Viking 1 & 2 | The Twin Martian Orbiter And Lander Spacecraft
Mars’ Trailblazing Twins
Viking 1 & Viking 2 were a pair of spacecraft as part of the Mars Viking Program. Each spacecraft was composed of an orbiter & lander. The two spacecraft were launched only 20 days apart, instructed to image the Red Planet in high resolution along with studying the planet’s atmosphere and surface. When Viking 1 touched down, it became the first to do so in Mars’ history!
Fast Summary Facts About Viking 1 & 2
- Type: Lander & Orbiter
- Destination: Planet Mars
- Status: Deactivated
- Launch Weight: 3,527 kgs (7,776 lbs)
- Launch Rocket: Titan III
- Launch Location: Cape Canaveral, Florida
- Viking 1
- Launch Date: August 20th 1975
- Landing Date: July 20th 1976
- Viking 2
- Launch Date: September 9th 1975
- Landing Date: September 3rd 1976
Facts About The Viking 1 Orbiter/Lander Mission!
- Viking 1 composed of an orbiter and lander which both orbited Mars while a target landing zone was selected.
- The Viking orbiters were based on the Mariner spacecraft design.
- Both Viking orbiters were powered by large solar panels. These provided 620 W of power for their camera’s and radio equipment to communicate with Earth!
- The images returned from the Viking orbiters revolutionized scientist’s view of how water had shaped the planet’s surface features.
- The Viking orbiter also took the first close up images of Phobos, one of Mars small moons!
- The Viking 1 orbiter operated and imaged Mars for 5 years.
- The Viking landers had to survive a fiery entry through the atmosphere, before descending to the surface by parachute and an automated rocket burn.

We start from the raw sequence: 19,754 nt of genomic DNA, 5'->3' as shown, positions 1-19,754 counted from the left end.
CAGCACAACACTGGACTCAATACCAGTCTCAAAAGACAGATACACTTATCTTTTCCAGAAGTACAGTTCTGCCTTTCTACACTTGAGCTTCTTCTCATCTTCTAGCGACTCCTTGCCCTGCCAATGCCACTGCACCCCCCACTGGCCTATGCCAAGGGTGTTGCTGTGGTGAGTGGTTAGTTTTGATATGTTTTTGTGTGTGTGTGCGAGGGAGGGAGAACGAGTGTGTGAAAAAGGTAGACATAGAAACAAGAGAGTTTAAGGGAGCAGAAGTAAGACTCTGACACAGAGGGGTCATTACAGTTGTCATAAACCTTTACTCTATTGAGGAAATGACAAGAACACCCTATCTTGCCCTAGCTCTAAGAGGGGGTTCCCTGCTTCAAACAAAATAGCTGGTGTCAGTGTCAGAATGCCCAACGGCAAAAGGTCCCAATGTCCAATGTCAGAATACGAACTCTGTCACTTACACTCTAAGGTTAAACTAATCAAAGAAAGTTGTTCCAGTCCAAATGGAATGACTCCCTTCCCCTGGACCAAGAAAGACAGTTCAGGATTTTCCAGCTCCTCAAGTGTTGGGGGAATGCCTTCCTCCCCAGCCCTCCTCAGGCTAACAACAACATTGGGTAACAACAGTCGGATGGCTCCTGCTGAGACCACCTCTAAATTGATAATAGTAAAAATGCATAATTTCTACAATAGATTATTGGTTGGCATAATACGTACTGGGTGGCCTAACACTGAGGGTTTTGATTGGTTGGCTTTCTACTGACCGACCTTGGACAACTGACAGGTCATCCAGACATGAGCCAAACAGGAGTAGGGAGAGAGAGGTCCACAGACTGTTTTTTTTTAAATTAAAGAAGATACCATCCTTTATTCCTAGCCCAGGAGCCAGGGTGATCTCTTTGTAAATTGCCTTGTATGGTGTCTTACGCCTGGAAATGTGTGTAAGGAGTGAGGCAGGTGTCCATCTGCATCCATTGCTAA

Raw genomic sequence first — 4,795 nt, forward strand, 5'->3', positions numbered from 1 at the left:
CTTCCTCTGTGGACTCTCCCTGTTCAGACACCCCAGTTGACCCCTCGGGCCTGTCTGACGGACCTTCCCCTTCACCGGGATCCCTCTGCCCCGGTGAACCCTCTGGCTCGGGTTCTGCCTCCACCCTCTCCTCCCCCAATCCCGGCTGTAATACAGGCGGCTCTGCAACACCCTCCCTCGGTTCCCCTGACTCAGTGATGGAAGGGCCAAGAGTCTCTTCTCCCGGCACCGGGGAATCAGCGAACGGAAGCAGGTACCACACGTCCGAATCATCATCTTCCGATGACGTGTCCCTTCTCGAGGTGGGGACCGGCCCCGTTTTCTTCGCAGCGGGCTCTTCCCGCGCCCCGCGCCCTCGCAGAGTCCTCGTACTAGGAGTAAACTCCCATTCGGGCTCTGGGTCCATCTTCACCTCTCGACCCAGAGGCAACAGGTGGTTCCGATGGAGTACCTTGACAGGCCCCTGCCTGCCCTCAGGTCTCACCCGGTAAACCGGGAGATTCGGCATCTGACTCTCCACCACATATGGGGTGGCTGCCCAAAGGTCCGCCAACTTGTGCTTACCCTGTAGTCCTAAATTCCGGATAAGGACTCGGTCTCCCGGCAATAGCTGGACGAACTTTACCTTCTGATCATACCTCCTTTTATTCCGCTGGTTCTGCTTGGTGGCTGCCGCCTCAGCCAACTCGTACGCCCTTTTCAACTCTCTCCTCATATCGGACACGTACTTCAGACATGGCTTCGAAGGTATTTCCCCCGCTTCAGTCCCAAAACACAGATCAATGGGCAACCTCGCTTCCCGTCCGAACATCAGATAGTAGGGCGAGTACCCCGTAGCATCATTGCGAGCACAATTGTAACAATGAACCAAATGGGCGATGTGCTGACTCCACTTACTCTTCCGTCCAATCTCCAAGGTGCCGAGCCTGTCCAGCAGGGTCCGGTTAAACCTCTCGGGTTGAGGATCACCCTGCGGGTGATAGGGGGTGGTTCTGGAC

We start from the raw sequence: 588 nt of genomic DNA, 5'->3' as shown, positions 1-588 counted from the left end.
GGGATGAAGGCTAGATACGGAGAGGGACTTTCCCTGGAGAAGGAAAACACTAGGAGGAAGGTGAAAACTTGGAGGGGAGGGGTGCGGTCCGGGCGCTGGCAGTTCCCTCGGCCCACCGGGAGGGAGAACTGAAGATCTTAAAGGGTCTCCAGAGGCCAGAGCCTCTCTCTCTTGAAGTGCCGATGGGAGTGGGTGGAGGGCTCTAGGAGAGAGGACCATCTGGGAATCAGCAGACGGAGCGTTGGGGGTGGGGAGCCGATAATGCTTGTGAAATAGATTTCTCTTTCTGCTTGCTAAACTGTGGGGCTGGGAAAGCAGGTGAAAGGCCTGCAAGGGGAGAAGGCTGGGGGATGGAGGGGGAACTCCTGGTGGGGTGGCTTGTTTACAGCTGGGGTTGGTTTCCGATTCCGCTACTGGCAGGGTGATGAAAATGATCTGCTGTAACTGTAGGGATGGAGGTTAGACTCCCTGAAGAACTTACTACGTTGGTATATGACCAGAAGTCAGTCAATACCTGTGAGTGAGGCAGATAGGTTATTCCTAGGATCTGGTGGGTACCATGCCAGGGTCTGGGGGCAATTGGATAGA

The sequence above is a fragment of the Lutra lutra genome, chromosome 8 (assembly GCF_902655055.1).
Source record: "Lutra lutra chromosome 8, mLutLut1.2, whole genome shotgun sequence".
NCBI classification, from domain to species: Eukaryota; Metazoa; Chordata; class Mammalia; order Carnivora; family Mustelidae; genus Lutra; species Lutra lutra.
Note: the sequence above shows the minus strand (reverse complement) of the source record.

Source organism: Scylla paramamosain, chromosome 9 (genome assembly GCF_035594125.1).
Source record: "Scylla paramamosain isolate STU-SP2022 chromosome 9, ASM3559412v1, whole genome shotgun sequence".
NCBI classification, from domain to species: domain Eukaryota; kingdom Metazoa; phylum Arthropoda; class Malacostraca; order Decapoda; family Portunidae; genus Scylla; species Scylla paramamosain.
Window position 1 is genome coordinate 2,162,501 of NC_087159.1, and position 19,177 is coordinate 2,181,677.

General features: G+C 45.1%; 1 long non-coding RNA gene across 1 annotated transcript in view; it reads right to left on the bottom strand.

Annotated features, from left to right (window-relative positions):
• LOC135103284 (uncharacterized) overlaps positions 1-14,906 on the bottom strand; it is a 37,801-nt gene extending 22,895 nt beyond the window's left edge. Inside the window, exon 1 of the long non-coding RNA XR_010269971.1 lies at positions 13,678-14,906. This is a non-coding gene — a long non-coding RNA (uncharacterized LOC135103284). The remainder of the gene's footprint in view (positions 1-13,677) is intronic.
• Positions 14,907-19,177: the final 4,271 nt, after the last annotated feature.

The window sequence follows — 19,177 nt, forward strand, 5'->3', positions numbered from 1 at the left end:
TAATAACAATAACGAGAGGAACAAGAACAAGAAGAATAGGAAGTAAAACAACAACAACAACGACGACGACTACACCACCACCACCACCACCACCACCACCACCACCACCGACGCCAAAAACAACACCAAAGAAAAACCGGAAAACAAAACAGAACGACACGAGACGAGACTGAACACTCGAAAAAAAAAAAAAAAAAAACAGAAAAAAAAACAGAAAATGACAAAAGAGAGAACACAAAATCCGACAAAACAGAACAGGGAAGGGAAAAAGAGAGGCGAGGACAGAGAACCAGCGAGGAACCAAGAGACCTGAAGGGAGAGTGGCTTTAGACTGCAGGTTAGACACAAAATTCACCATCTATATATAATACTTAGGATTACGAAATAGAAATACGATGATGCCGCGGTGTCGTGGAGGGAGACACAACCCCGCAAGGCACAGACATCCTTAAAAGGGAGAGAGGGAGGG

- On July 20, 1976, the Viking 1 lander became the first spacecraft to land successfully on Mars!
- It would also send the first images back to Earth from the surface of the Red Planet.
- The Viking 1 lander operated on the Martian surface for 2,307 days! A record it held until the rover Opportunity overtook it in 2010.
Interesting Fun Facts About The Viking 2 Mission!
- The Viking 2 orbiter returned more than 16,000 images and made over 700 orbits of Mars.
- The orbiter also took the first close up images of Deimos, one of Mars small moons!
- The orbiter was turned off after a leak in its liquid-fuelled propulsion system developed.
- It is not currently known whether the Viking 1 & 2 orbiters are still in orbit around Mars or have burnt-up and crashed on its surface.
- Once on the surface, the Viking 2 lander had a mass of over 600 kgs (1320lbs)!
- It returned some iconic panoramic colour images of the red-tinged rock covered desert of Mars.
- The Viking landers attempted to search for signs of life. It was considered likely to exist in the Martian soil.
- Both Viking landers were powered by small radioisotope generators (also known as RTGs) – these are basically little nuclear power generators!
- The lander operated on the surface until April 11, 1980, when its batteries failed.